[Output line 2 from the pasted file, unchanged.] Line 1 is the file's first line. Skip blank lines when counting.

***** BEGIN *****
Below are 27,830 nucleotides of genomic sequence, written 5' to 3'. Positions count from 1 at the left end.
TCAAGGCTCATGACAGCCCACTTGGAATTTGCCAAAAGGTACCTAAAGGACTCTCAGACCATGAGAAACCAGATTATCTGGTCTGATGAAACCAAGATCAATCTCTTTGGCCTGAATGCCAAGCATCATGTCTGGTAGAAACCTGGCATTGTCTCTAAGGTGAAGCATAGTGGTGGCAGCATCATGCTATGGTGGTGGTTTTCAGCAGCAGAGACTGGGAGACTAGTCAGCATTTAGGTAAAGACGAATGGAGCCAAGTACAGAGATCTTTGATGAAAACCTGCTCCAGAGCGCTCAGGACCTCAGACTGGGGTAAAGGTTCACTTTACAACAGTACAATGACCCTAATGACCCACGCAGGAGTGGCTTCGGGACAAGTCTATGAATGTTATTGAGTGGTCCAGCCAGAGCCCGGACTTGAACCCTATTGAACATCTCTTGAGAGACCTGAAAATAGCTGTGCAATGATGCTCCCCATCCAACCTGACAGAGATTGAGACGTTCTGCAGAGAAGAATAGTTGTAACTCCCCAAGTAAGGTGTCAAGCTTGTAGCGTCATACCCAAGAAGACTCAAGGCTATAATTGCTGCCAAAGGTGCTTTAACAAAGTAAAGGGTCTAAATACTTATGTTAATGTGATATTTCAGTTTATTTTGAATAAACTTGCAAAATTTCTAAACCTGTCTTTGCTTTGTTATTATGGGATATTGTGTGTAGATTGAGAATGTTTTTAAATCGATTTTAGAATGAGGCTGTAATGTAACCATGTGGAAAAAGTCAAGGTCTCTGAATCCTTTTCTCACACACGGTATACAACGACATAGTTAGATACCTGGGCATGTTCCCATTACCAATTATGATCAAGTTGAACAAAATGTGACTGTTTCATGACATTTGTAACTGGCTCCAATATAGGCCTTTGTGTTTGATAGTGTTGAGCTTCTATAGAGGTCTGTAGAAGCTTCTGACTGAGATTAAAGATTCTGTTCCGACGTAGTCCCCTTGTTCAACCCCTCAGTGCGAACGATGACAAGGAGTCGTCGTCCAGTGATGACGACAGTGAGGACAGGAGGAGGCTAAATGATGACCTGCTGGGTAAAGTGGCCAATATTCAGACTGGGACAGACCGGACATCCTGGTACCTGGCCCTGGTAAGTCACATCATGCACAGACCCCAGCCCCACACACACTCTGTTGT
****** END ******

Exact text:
TCAAGGCTCATGACAGCCCACTTGGAATTTGCCAAAAGGTACCTAAAGGACTCTCAGACCATGAGAAACCAGATTATCTGGTCTGATGAAACCAAGATCAATCTCTTTGGCCTGAATGCCAAGCATCATGTCTGGTAGAAACCTGGCATTGTCTCTAAGGTGAAGCATAGTGGTGGCAGCATCATGCTATGGTGGTGGTTTTCAGCAGCAGAGACTGGGAGACTAGTCAGCATTTAGGTAAAGACGAATGGAGCCAAGTACAGAGATCTTTGATGAAAACCTGCTCCAGAGCGCTCAGGACCTCAGACTGGGGTAAAGGTTCACTTTACAACAGTACAATGACCCTAATGACCCACGCAGGAGTGGCTTCGGGACAAGTCTATGAATGTTATTGAGTGGTCCAGCCAGAGCCCGGACTTGAACCCTATTGAACATCTCTTGAGAGACCTGAAAATAGCTGTGCAATGATGCTCCCCATCCAACCTGACAGAGATTGAGACGTTCTGCAGAGAAGAATAGTTGTAACTCCCCAAGTAAGGTGTCAAGCTTGTAGCGTCATACCCAAGAAGACTCAAGGCTATAATTGCTGCCAAAGGTGCTTTAACAAAGTAAAGGGTCTAAATACTTATGTTAATGTGATATTTCAGTTTATTTTGAATAAACTTGCAAAATTTCTAAACCTGTCTTTGCTTTGTTATTATGGGATATTGTGTGTAGATTGAGAATGTTTTTAAATCGATTTTAGAATGAGGCTGTAATGTAACCATGTGGAAAAAGTCAAGGTCTCTGAATCCTTTTCTCACACACGGTATACAACGACATAGTTAGATACCTGGGCATGTTCCCATTACCAATTATGATCAAGTTGAACAAAATGTGACTGTTTCATGACATTTGTAACTGGCTCCAATATAGGCCTTTGTGTTTGATAGTGTTGAGCTTCTATAGAGGTCTGTAGAAGCTTCTGACTGAGATTAAAGATTCTGTTCCGACGTAGTCCCCTTGTTCAACCCCTCAGTGCGAACGATGACAAGGAGTCGTCGTCCAGTGATGACGACAGTGAGGACAGGAGGAGGCTAAATGATGACCTGCTGGGTAAAGTGGCCAATATTCAGACTGGGACAGACCGGACATCCTGGTACCTGGCCCTGGTAAGTCACATCATGCACAGACCCCAGCCCCACACACACTCTGTTGT